Since the new modules proposal can only consume ZIP files, rather than VCS repositories, anyone wanting to host their own modules server is therefore required to provide ZIP files as a normative distribution of their source code. I decline to do so.

Moreover, this raises a very obvious question. At various times in these posts, the author has indicated that it should be possible to reference commits by commit hash. But there is no way of confirming cryptographically that a tarball is an accurate embodiment of a Git hash, short of retrieving the Git repository anyway. So these objectives seem antithetical to reproducible builds, a claimed objective, because they necessarily involve trusting a central party (see below) to be an oracle to provide a mapping for Git commit hashes to ZIP files. This completely defeats the point of reproducible builds, part of which is based around not trusting specific central parties to be trustworthy distributors of artefacts derived from source code repositories. The author does not appear to understand what “reproducible builds” means.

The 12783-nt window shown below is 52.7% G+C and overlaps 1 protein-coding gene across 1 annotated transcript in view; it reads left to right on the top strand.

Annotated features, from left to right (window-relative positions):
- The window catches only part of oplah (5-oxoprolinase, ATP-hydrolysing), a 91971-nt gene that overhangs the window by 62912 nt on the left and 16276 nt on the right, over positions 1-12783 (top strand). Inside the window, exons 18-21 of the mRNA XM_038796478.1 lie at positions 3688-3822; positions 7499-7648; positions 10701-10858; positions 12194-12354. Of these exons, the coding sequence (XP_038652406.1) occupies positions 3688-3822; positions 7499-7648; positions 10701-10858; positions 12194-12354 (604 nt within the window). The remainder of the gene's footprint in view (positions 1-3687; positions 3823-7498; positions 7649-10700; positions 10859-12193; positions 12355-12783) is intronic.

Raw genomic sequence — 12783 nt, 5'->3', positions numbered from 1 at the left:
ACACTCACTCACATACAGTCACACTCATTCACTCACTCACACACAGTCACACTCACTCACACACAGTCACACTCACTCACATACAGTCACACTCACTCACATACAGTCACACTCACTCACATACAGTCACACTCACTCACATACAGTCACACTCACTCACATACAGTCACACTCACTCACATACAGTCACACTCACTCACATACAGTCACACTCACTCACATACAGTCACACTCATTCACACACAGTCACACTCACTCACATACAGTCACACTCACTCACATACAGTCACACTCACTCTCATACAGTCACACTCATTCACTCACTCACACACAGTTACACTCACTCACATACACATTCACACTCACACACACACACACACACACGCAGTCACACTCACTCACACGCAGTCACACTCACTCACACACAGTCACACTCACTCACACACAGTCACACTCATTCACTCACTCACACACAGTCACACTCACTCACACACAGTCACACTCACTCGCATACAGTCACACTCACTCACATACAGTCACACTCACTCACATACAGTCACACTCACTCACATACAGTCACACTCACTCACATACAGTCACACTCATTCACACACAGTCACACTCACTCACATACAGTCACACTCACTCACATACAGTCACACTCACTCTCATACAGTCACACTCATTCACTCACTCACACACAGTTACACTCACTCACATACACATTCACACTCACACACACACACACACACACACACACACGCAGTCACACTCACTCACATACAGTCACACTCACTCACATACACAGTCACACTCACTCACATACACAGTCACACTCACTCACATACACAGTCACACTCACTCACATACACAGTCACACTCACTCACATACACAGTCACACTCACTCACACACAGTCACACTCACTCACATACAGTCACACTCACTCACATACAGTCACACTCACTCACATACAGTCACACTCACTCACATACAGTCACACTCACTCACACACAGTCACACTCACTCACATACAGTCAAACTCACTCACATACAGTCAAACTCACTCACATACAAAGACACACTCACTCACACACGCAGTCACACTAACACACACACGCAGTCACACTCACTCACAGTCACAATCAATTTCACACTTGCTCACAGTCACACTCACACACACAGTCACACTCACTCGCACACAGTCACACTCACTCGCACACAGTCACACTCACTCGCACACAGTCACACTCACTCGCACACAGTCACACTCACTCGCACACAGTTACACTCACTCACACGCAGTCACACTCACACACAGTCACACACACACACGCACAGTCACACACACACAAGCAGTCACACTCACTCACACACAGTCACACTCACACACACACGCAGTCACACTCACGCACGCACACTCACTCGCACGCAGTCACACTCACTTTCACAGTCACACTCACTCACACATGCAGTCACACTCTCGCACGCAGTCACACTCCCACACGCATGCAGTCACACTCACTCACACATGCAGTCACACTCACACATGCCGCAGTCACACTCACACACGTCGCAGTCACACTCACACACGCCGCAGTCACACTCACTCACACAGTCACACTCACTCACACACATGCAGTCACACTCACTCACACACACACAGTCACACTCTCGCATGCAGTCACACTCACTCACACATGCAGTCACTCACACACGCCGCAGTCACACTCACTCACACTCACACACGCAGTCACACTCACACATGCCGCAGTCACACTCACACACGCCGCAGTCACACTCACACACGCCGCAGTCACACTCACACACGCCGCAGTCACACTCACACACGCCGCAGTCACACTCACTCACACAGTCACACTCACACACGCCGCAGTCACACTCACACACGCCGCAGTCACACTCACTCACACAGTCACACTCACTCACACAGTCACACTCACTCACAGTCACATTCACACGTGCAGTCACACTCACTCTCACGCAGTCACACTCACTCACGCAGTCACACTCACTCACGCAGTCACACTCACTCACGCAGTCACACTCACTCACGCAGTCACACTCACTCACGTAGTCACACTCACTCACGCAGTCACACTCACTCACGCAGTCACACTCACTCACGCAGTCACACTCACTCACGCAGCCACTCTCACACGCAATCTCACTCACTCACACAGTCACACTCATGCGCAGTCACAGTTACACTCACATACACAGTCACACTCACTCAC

“We want to make it easy for individuals and companies to put caching proxies in front of go get downloads, whether for availability (use a local copy to ensure the download works tomorrow) or security (vet packages before they can be used inside a company). We want to make it possible, at some future point, to introduce a shared proxy for use by the Go community, similar in spirit to those used by Rust, Node, and other languages.”